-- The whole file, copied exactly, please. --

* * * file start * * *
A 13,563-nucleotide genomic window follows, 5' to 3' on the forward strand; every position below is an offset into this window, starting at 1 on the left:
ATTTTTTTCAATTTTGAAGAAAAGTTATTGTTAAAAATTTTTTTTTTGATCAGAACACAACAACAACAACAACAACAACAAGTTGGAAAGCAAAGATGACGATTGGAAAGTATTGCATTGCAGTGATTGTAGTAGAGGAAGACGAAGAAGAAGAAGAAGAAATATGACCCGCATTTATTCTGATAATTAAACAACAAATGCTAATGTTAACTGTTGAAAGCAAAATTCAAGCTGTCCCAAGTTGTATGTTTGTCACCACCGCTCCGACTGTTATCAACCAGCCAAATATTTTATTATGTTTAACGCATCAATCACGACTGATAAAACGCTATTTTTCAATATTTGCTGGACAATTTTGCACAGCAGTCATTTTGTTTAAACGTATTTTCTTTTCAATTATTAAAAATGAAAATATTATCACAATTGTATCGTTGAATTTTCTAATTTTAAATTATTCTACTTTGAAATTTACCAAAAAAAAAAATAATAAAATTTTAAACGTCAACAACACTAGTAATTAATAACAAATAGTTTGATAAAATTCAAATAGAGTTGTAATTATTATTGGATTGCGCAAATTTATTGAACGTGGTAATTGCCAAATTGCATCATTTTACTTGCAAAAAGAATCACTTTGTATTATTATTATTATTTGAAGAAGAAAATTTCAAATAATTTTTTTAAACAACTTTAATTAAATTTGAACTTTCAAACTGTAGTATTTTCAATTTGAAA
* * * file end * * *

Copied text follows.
A 13,563-nucleotide genomic window follows, 5' to 3' on the forward strand; every position below is an offset into this window, starting at 1 on the left:
ATTTTTTTCAATTTTGAAGAAAAGTTATTGTTAAAAATTTTTTTTTTGATCAGAACACAACAACAACAACAACAACAACAAGTTGGAAAGCAAAGATGACGATTGGAAAGTATTGCATTGCAGTGATTGTAGTAGAGGAAGACGAAGAAGAAGAAGAAGAAATATGACCCGCATTTATTCTGATAATTAAACAACAAATGCTAATGTTAACTGTTGAAAGCAAAATTCAAGCTGTCCCAAGTTGTATGTTTGTCACCACCGCTCCGACTGTTATCAACCAGCCAAATATTTTATTATGTTTAACGCATCAATCACGACTGATAAAACGCTATTTTTCAATATTTGCTGGACAATTTTGCACAGCAGTCATTTTGTTTAAACGTATTTTCTTTTCAATTATTAAAAATGAAAATATTATCACAATTGTATCGTTGAATTTTCTAATTTTAAATTATTCTACTTTGAAATTTACCAAAAAAAAAAATAATAAAATTTTAAACGTCAACAACACTAGTAATTAATAACAAATAGTTTGATAAAATTCAAATAGAGTTGTAATTATTATTGGATTGCGCAAATTTATTGAACGTGGTAATTGCCAAATTGCATCATTTTACTTGCAAAAAGAATCACTTTGTATTATTATTATTATTTGAAGAAGAAAATTTCAAATAATTTTTTTAAACAACTTTAATTAAATTTGAACTTTCAAACTGTAGTATTTTCAATTTGAAA